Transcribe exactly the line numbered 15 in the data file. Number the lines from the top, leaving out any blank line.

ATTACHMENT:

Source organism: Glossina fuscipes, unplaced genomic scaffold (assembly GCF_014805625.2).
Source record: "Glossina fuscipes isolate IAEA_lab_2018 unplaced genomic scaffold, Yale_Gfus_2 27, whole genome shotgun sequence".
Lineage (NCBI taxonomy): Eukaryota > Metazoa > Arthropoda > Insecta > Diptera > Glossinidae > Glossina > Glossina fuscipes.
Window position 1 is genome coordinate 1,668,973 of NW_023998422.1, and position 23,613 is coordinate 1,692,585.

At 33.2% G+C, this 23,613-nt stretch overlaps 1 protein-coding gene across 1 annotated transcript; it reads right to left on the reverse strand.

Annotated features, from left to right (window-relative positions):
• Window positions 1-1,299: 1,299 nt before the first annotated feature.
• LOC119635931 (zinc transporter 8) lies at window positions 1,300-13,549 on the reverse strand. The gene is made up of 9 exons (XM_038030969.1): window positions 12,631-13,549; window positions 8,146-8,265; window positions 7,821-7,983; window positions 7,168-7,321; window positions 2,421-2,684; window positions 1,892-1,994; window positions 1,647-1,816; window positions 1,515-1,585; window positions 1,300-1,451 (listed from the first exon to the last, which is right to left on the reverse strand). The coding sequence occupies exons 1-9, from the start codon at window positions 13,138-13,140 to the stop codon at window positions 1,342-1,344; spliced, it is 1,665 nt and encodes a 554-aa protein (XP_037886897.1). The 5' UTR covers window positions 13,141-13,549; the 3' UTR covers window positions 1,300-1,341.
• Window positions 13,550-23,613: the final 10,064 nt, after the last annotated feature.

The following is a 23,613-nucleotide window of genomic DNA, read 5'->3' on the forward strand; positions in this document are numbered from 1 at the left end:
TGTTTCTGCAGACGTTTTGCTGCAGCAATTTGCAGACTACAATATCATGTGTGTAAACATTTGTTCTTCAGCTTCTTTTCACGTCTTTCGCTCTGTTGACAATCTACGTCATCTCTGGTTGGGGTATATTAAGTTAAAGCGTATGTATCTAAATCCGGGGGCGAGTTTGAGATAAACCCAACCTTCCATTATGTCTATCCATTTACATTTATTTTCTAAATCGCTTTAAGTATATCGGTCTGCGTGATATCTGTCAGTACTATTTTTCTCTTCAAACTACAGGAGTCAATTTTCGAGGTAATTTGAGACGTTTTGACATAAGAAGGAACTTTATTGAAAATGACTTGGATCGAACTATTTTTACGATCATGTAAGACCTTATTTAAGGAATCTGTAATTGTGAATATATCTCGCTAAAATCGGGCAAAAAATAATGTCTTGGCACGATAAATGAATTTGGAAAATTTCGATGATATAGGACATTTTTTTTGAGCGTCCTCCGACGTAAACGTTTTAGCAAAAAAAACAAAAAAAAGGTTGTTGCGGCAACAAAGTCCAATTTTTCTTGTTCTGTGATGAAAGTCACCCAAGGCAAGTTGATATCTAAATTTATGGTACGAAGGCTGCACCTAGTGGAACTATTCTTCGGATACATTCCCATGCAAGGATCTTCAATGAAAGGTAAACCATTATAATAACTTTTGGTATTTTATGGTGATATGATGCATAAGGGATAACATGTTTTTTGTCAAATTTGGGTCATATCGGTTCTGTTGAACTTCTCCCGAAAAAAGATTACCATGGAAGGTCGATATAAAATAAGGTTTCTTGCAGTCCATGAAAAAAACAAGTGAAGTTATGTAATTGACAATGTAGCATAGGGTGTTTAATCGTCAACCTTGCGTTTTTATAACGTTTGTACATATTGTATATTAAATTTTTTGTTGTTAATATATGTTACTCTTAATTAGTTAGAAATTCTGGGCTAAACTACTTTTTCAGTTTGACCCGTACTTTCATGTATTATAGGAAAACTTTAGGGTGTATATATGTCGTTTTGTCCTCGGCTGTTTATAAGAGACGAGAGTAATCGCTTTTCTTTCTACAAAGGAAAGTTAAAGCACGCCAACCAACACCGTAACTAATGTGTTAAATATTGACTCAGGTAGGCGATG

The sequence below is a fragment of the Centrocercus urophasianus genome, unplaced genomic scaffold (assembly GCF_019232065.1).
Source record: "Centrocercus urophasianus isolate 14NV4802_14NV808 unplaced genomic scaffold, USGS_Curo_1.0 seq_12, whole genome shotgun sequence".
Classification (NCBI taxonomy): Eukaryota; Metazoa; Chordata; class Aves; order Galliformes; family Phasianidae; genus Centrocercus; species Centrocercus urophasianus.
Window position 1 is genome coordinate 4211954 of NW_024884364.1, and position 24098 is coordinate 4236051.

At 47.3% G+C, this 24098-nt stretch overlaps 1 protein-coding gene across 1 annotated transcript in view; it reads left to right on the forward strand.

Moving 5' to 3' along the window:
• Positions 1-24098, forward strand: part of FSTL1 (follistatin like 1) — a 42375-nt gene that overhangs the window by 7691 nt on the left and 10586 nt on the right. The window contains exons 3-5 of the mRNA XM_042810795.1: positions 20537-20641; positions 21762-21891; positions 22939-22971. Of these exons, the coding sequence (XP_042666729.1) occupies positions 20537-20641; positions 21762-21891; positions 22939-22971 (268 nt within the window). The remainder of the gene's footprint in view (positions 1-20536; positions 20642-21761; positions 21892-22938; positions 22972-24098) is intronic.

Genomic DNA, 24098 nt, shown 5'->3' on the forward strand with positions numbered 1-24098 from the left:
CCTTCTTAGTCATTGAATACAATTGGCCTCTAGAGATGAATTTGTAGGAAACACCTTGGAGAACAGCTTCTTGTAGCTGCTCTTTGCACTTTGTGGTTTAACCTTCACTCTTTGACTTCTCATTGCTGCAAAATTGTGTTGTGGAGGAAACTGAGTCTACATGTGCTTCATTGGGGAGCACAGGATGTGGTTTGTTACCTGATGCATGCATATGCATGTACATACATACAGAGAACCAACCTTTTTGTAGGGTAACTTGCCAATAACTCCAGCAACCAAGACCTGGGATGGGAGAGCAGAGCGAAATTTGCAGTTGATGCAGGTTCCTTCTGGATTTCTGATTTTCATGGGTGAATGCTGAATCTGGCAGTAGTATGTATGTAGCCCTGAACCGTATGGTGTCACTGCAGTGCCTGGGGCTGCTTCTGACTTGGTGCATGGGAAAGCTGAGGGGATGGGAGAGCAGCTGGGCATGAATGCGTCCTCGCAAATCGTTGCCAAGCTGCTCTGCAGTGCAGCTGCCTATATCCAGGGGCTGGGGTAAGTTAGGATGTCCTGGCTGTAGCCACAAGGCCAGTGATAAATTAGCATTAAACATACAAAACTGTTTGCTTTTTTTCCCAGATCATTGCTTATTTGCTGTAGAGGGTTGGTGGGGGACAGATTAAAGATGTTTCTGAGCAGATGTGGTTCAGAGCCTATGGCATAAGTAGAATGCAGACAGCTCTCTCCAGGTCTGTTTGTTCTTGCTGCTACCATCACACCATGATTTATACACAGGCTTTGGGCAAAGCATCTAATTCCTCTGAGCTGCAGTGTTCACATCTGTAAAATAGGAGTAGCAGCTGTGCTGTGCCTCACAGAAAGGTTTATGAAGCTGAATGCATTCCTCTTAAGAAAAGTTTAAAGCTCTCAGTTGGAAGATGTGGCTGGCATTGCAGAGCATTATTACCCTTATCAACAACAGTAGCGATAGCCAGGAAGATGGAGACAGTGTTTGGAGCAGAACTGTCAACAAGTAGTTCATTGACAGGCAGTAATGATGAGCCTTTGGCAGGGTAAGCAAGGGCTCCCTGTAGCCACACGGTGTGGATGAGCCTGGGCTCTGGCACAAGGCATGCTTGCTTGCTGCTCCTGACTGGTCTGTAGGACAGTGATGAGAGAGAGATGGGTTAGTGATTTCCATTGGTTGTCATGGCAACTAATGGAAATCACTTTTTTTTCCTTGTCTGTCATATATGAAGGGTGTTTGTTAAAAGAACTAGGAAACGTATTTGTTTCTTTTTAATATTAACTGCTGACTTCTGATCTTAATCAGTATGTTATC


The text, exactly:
Window position 1 is genome coordinate 4211954 of NW_024884364.1, and position 24098 is coordinate 4236051.